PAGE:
The production of reactive oxygen species is a universal action mechanism of Amphotericin B against pathogenic yeasts and contributes to the fungicidal effect of this drug.

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The production of reactive oxygen species is a universal action mechanism of Amphotericin B against pathogenic yeasts and contributes to the fungicidal effect of this drug.

Antimicrob Agents Chemother. 2014 Nov;58(11):6627-38

Authors: Mesa-Arango AC, Trevijano-Contador N, Román E, Sánchez-Fresneda R, Casas C, Herrero E, Argüelles JC, Pla J, Cuenca-Estrella M, Zaragoza O

Abstract
Amphotericin B (AMB) is an antifungal drug that binds to ergosterol and forms pores at the cell membrane, causing the loss of ions. In addition, AMB induces the accumulation of reactive oxygen species (ROS), and although these molecules have multiple deleterious effects on fungal cells, their specific role in the action mechanism of AMB remains unknown. In this work, we studied the role of ROS in the action mechanism of AMB. We determined the intracellular induction of ROS in 44 isolates of different pathogenic yeast species (Candida albicans, Candida parapsilosis, Candida glabrata, Candida tropicalis, Candida krusei, Cryptococcus neoformans, and Cryptococcus gattii). We also characterized the production of ROS in AMB-resistant isolates. We found that AMB induces the formation of ROS in all the species tested. The inhibition of the mitochondrial respiratory chain by rotenone blocked the induction of ROS by AMB and provided protection from the killing action of the antifungal. Moreover, this phenomenon was absent in strains that displayed resistance to AMB. These strains showed an alteration in the respiration rate and mitochondrial membrane potential and also had higher catalase activity than that of the AMB-susceptible strains. Consistently, AMB failed to induce protein carbonylation in the resistant strains. Our data demonstrate that the production of ROS by AMB is a universal and important action mechanism that is correlated with the fungicidal effect and might explain the low rate of resistance to the molecule. Finally, these data provide an opportunity to design new strategies to improve the efficacy of this antifungal.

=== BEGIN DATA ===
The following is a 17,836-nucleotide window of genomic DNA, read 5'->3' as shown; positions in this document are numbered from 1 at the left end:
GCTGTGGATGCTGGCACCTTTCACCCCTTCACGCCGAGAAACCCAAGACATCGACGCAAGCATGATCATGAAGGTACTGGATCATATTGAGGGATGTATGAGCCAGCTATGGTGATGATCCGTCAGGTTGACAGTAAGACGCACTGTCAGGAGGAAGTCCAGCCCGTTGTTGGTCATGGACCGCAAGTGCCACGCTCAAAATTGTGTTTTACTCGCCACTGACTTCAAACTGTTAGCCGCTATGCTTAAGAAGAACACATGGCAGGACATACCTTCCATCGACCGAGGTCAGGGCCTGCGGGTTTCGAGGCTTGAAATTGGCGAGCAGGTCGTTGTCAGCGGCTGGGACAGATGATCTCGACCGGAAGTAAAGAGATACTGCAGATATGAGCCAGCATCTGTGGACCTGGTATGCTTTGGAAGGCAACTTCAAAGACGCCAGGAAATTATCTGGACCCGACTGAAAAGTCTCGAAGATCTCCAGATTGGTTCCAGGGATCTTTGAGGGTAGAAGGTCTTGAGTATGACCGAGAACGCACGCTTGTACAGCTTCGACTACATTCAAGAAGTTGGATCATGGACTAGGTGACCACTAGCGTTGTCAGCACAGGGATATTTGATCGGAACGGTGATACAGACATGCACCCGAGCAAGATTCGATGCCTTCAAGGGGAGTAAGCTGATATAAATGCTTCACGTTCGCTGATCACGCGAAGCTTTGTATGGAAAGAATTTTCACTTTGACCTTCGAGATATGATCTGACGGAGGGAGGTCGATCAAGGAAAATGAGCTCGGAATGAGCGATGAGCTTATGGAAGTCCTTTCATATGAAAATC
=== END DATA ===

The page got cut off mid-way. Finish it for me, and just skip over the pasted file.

PMID: 25155595 [PubMed - indexed for MEDLINE]